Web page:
Daily Devotion for February 4, 2014
Our Father, who art in heaven, hallowed be thy name. Thy kingdom come; Thy will be done, on earth as it is in heaven. Give us this day our daily bread, and forgive us our trespasses, as we forgive those who trespass against us. And lead us not into temptation, but deliver us from evil.
For Thine is the kingdom, and the power, and the glory, forever and ever.
Josh Garrels is a radical and provocative contemporary voice, who doesn't pull his punches about modern society.
Prayer for the Morning
Good morning, dear Father; thank you for this day, Help me to follow you in every way. Let me speak as you speak, and do as you do; Let me help others, as you help them, too.
Help me to be honest, don't let me play games, Help me to grow, yet still stay the same. Help me not to be selfish, to give of my heart, my mind and my labor; Give all - not just part.
Help me to love others, my family, my friends, Bless all of my foes, help me make amends. Help me be kind, Father, where I am needed, let Me give warm attention, and see all needs are met.
Help keep me busy, to strive for the best, Help me not to be lazy, but find needed rest. Let me come to you, Father, throughout the day, Often to thank you, often to pray.
For Guidance in Bringing Others to Christ
Oh Heavenly Father, who has promised to send us a Spirit to lead us, if we but listen and hear his presence in the bustle of life, I pray for your direction and guidance in becoming a disciple of your word. Teach me to spread your truth, to anyone I might see who might be able to hear it. Let me always reach out and show your love to the world through my every action. I pray, Holy Spirit, show me your path in this wayward world. Mold me by the model of your Son, and let me every day approach nearer to his perfect service. Let me, too, be a fisher of men. Show me how; teach me to help guide others to you, both in my words and in my deeds. In the name of Christ, I pray,
Finally, may I go forth filled with the joy and confidence of your Spirit; and may everything I do this day, in word or deed, be done in the name of the Lord Jesus, giving thanks through Him to God the Father.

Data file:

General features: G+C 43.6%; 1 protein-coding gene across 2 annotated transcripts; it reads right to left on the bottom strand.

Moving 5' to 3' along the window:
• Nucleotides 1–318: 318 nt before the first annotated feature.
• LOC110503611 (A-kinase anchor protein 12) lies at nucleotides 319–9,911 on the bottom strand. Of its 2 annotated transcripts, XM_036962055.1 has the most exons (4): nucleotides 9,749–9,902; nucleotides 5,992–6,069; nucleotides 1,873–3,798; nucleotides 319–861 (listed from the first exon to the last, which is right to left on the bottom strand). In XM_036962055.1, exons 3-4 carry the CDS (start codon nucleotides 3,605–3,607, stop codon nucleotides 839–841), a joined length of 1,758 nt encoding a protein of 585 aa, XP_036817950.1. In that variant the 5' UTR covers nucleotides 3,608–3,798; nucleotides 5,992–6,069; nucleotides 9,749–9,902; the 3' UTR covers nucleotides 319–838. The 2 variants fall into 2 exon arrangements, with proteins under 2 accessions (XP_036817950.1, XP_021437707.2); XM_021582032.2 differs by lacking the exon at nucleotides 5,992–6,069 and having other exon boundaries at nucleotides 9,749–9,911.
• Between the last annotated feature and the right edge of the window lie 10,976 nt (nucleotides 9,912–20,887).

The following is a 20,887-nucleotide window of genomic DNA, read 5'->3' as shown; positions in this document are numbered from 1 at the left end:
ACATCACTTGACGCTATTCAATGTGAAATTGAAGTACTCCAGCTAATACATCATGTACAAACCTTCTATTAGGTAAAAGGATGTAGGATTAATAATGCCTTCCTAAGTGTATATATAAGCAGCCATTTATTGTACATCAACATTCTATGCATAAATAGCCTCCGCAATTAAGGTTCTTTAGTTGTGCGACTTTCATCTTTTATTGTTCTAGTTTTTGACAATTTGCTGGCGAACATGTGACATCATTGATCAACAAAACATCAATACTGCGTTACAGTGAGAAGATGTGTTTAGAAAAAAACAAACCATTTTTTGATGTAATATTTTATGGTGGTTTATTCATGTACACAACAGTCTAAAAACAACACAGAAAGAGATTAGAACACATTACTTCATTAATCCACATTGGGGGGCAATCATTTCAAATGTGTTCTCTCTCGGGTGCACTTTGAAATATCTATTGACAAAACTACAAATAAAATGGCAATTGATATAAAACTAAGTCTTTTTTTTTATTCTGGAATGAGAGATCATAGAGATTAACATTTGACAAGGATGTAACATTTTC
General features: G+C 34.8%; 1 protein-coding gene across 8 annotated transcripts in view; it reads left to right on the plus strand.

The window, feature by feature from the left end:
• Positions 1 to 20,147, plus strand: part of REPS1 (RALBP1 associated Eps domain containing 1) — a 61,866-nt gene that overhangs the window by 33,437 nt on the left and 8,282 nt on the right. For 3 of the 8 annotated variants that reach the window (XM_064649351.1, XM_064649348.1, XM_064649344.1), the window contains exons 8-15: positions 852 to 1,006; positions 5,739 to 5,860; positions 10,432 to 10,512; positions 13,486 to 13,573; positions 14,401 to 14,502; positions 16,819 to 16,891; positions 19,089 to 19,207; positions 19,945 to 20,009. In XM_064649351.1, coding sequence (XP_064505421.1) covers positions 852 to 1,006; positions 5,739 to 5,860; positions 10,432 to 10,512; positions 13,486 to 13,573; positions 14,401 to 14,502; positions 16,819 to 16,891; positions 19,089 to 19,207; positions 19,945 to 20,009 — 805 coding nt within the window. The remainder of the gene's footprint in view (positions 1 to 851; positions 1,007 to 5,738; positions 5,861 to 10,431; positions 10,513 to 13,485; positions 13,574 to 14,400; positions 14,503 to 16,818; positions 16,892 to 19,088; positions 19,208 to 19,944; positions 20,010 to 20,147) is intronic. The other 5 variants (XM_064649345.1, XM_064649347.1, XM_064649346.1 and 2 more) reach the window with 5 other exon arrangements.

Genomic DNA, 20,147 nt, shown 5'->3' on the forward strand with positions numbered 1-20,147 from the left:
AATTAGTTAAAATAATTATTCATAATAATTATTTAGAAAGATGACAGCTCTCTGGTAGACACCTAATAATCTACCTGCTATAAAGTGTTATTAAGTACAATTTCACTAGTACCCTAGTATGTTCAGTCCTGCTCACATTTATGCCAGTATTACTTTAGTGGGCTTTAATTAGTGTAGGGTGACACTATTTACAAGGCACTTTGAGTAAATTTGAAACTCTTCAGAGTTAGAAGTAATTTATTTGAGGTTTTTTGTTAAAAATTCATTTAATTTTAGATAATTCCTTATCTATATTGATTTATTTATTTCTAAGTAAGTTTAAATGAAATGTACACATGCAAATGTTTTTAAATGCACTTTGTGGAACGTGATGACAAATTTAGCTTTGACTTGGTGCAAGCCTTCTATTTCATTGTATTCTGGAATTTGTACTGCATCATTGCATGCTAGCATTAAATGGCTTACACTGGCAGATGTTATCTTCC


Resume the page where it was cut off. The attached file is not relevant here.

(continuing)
(Additional prayers may be found at Prayers for All Occasions.)
God be with you 'til we meet again.
Proverbs 3:1-2 (ESV)
My son, do not forget my teaching,
but let your heart keep my commandments,
for length of days and years of life
and peace they will add to you.
Matthew 18:5-6 (ESV)
Whoever receives one such child in my name receives me, but whoever causes one of these little ones who believe in me to sin, it would be better for him to have a great millstone fastened around his neck and to be drowned in the depth of the sea.
Notes on the Scripture
The Hebrew idiom for causing another person to sin was a word (skandalizo) that meant “to put an object in a road” so that traffic would be impeded, or which would trip up a person on foot. There is no equivalent word in English. We often see “stumbling-block” as the translation in texts that try to be more literal, but “stumbling-block” is too specific as well as being anachronistic; “obstacle” might be a better way of conveying the literal meaning.
The stricture against intentionally making a road less safe goes back to a literal law of Moses. Leviticus 19:14 commands, “You shall not curse the deaf, nor put a stumbling block before the blind, but shall fear your God.” Here we see Jesus talking about the innocent rather than the blind, but they are closely related; the meanings overlap. A blind person trying to make his way down a road is a perfect metaphor for a child learning right from wrong, a person who is new to Christ, or any person seeking to make a moral choice.
If we would follow Christ, we must follow Christ. We walk where He directs us to walk, not where we want to walk. We might as well close our eyes, because we obey Him, not our own mind. The human mind — or the voice of Satan, if you will — is full of tricks, arguments, and rationalizations trying to convince us, at every step, to turn to the left or right.
A Christian does not have a moral code: a Christian follows a moral code. And once we understand what Christ actually teaches, we can follow his direction not to mislead others.
A person who seeks to teach others about God should sweat bullets! The first thing anyone who wants to teach the Bible (or, say, write Bible commentary for a website!) is to read James 3, which begins: “Not many of you should become teachers, my brothers, for you know that we who teach will be judged with greater strictness.” (James 3) As in all the epistles, James only expounds upon something brought to us by Christ and the Holy Spirit; in other words, he is giving a slightly more concrete and specific example of the teaching in Matthew 18:6.
Jesus, though, outdid his brother James in colorful language. Like the idea of a stumbling block, the picture of having a millstone tied about our neck and being drowned in the deep sea had more impact to a 1st century Jew than to us, many miles and many years distant. The Jews of Judea were the descendants of high country shepherds. They were frightened of the ocean and terrified of drowning. One need only look at the greatest extent of conquest under David and Solomon, when Israel held most of the land promised to Abraham and Moses. There was a notable omission: the coastline, which even David conceded to the Samaritans and Phoenicians. (Map)
The point being, Christ meant to terrify the listener. Being thrown in the deep ocean, tied to a 200-pound weight, would rank equal to being thrown into a fiery pit.